Asteroid sample on way to Earth: What you should know?

Sample from Bennu asteroid will be landing on desert through capsule released by OSIRIS-Rex in Utah

By Web Desk
September 22, 2023
This illustrative picture released on August 25, 2019, shows an asteroid in space. — Nasa

Experts on the ground will be waiting for an asteroid sample which will be collected by Nasa's space rock probe OSIRIS-Rex and sent back to Earth for a comprehensive analysis on Sunday.

The space rock from the Bennu asteroid will be landing on a desert through a capsule released by OSIRIS-Rex in Utah weighing an estimated 8.8 ounces.

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The event will be live-streamed starting at 10am ET Sunday.

The capsule is likely to enter Earth’s atmosphere at 10:42am ET, with a speed of about 27,650 miles per hour (44,498 kilometres per hour), landing 13 minutes later.

The probe will continue its space journey in the solar system to collect further information about asteroid named Apophis.

The samples from space may assist scientists to gain more insight into the origins and evolution of the solar system as asteroids are the "leftovers" from those early days 4.5 billion years ago.

The analysis will also help gain more insight into Bennu, which is expected to hit Earth in the future.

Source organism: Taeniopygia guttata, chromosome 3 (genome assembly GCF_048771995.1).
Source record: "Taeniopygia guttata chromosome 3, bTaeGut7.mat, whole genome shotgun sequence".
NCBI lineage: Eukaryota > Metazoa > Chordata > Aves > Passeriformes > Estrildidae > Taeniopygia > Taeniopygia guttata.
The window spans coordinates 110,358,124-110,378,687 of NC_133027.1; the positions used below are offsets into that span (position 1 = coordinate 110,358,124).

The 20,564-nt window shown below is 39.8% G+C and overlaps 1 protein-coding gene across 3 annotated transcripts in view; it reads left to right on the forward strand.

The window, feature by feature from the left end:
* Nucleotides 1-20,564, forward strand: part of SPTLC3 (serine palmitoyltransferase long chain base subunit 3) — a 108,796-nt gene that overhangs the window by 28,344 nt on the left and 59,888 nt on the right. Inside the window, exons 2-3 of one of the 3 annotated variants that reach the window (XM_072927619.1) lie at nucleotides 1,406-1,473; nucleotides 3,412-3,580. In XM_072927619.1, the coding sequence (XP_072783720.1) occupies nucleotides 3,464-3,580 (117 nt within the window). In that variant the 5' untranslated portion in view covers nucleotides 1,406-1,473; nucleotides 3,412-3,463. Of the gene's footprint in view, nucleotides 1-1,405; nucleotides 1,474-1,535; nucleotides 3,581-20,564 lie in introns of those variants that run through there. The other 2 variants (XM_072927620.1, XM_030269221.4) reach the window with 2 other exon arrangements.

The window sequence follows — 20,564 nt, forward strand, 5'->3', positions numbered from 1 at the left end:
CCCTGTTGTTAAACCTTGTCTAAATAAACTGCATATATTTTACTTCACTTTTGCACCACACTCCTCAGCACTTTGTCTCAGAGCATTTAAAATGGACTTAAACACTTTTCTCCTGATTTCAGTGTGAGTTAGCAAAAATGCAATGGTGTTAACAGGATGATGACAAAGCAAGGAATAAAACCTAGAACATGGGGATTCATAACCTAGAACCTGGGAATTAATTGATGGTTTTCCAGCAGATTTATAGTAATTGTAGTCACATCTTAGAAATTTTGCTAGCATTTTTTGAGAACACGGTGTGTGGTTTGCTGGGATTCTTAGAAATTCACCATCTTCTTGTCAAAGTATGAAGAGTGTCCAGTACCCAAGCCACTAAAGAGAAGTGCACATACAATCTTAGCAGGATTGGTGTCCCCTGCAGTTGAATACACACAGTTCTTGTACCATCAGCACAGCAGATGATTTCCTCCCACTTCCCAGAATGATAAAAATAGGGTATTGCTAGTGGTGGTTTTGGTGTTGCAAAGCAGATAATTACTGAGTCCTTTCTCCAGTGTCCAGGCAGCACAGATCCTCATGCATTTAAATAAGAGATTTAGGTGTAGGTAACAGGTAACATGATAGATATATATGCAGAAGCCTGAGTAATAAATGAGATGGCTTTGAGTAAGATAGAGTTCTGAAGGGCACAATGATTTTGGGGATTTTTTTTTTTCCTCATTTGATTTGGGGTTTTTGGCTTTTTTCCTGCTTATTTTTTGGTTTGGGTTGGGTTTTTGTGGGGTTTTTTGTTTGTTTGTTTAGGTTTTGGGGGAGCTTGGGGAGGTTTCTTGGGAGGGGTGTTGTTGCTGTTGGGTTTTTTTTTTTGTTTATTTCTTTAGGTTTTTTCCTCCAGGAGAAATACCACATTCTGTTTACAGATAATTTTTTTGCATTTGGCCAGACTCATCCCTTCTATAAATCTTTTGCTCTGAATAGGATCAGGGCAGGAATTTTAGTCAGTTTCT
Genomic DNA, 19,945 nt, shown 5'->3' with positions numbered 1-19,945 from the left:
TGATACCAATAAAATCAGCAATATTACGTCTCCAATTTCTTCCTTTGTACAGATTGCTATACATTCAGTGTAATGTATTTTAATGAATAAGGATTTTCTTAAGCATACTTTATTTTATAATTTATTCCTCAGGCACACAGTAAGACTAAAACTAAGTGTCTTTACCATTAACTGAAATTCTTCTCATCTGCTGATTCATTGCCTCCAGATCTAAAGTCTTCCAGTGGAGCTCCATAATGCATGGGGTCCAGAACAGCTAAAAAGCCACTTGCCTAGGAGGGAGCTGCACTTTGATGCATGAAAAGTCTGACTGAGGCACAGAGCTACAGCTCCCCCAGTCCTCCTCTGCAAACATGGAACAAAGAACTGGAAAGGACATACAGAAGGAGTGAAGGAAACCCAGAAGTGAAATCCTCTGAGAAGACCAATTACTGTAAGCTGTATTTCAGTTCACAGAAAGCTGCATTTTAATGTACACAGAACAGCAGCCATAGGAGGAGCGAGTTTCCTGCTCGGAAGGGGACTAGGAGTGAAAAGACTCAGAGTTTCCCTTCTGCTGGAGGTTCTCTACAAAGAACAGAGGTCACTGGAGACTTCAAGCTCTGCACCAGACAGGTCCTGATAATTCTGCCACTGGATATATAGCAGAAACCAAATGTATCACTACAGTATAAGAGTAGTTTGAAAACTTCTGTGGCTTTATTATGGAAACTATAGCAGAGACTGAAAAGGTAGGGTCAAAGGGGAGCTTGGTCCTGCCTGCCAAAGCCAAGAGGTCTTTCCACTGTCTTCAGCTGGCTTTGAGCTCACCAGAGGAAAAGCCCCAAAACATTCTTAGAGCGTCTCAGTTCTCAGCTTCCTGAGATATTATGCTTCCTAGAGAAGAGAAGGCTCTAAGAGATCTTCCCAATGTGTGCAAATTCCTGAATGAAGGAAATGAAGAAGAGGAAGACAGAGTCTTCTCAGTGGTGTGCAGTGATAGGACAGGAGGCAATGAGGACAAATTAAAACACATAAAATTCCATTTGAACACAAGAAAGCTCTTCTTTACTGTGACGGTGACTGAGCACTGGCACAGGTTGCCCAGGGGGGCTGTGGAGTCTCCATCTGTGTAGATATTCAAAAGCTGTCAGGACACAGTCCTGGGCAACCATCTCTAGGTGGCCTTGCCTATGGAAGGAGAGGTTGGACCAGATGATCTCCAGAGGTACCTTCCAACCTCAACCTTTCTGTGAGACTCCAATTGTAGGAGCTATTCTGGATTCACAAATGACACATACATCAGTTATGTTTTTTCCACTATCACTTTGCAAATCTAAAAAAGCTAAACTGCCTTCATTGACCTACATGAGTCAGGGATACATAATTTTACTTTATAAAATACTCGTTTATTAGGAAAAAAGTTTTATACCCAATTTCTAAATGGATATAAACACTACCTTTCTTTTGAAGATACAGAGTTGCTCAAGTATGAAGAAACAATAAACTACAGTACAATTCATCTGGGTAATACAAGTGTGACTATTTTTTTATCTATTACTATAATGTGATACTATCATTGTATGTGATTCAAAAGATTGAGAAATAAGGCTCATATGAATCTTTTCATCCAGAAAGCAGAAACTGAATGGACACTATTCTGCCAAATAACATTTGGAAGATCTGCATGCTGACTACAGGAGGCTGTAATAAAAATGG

Origins, Spectral Interpretation, Resource Identification, Security-Regolith Explorer (OSIRIS-Rex) started its journey in 2016.

After surveying the Bennu — a rubble-pile asteroid shaped like a spinning top, is about one-third of a mile (500 meters) wide and composed of rocks held together by gravity.

During the sample collection, OSIRIS-REx went 1.6 feet (0.5 meters) deep into the surface — loosely packed — of the asteroid.

After saying goodbye to Bennu in May 2021, Nasa's probe has been on its way to Earth, circling the sun twice so it can fly by Earth at the right time to release the sample.

The capsule will land within an area of 36 miles by 8.5 miles on the Defense Department’s Utah Test and Training Range.

Sandra Freund, OSIRIS-REx program manager at Lockheed Martin Space, said: "Parachutes will deploy to slow the capsule to a gentle touchdown at 11 miles per hour, and recovery teams will be standing by to retrieve the capsule once it is safe to do so."

Details about the sample, after undergoing the necessary process will be revealed through a Nasa broadcast from Johnson on October 11.

According to scientists, carbonaceous asteroids such as Bennu crashed into Earth early during their formation, delivering elements like water.

"We’re looking for clues as to why Earth is a habitable world — this rare jewel in outer space that has oceans and has a protective atmosphere," said Dante Lauretta, OSIRIS-REx principal investigator at the University of Arizona in Tucson.

"We think all of those materials were brought by these carbon-rich asteroids very early in our planetary system formation."

"We believe that we're bringing back that kind of material, literally maybe representatives of the seeds of life that these asteroids delivered at the beginning of our planet that led to this amazing biosphere, biological evolution and to us being here today,"Lauretta added.

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